5. To admire the small painting of the Virgin Mary (1562-1562), one of the first masterpieces by El Greco, in the Church of the Dormition.
  6. To visit the Markos Vamvakaris Museum, housed in a traditional two-storey residence in Ano Syros. Personal items, photographs and rare manuscripts make for a moving tour of the life and art of the “Patriarch” of rebetiko music.
  7. To go to some performances of classical music at the iconic International Festival of the Aegean, known as the “Salzburg of the Aegean”, held in July every year.
  8. To try genuine Syros loukoumi, made according to a recipe brought to the island in the nineteenth century by refugees from Chios. They are said to owe their unique taste to the island’s slightly salty water.
  9. To experience the reverential atmosphere of Easter on Syros, where Orthodox and Catholic Christians celebrate harmoniously together.
  10. To admire the Orthodox Cathedral of St. Nicholas, which has stood in Vaporia since 1850, with its blue dome and towers overlooking the sea.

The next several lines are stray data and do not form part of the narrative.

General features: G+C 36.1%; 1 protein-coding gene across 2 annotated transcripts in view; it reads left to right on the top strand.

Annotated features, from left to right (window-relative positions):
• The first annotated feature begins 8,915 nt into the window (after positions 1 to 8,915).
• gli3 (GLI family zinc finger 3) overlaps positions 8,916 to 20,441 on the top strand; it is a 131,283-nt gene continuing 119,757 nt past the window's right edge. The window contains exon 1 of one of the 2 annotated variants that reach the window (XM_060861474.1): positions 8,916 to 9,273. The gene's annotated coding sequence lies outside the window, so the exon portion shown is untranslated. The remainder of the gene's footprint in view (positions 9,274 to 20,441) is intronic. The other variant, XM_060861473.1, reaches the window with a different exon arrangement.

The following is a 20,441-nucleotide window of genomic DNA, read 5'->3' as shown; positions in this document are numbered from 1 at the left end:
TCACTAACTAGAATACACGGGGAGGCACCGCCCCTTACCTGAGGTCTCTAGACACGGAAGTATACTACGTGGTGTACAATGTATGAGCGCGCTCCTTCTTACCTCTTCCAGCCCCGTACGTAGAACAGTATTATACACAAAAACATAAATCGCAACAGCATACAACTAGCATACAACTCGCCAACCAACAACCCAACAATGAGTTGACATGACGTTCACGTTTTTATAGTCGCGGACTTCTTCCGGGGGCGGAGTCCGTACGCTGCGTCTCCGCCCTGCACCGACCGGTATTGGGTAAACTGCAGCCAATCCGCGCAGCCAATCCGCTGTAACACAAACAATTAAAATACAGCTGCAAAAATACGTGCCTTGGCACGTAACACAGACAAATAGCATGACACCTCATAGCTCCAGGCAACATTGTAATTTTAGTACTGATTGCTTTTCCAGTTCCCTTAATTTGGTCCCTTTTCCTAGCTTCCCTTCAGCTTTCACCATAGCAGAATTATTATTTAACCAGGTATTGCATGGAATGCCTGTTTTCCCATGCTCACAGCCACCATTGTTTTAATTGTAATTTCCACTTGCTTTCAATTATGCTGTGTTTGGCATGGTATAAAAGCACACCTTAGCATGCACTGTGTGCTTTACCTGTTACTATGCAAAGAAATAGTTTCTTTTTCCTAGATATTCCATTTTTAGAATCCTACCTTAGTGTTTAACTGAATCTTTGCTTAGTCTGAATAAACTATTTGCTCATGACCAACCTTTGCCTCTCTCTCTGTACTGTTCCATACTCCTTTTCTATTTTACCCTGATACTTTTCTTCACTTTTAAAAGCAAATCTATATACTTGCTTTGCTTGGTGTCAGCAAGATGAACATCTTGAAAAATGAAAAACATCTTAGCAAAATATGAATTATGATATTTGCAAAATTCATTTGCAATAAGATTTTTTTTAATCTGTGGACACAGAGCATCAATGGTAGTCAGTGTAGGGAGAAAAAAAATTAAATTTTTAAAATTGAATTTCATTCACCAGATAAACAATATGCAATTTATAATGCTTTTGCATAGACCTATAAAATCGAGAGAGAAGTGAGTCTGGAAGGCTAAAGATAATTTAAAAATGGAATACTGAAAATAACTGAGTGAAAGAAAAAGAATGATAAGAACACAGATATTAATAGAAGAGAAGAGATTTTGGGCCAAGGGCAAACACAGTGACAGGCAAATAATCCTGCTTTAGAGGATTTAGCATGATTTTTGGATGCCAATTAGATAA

The top 5 beaches

Galissas: A natural harbour with fine, soft sand, natural shade provided by tamarisk trees, and shallow, silky smooth waters just 9 km from Ermoupoli. This lively, cosmopolitan beach is ideal for families with children and anyone who loves water sports. It is well-worth climbing up the rock to the Catholic chapel of St Pakou to watch the sunset.

Delfini: One of the island’s largest and most popular beaches, with pebbles and exotic turquoise waters, is worth visiting just by taking a ferry to Syros. The straw umbrellas and beach bar offer all the comfort of a tourist beach, and it is ideal for a walk at sunset. It is 2 km from Kini by unsurfaced road or a 20-minute hike along a path.

Agathopes: This tourist beach with crystal clear waters, situated close to the settlements of Finikas and Dellagracia, is sheltered from the wind. One of the island’s most popular beaches, there is a narrow strip of land at one end that extends into the water, where sea daffodils bloom every summer. It also has a view of the tiny islands of Schinonisi and Stroggylo.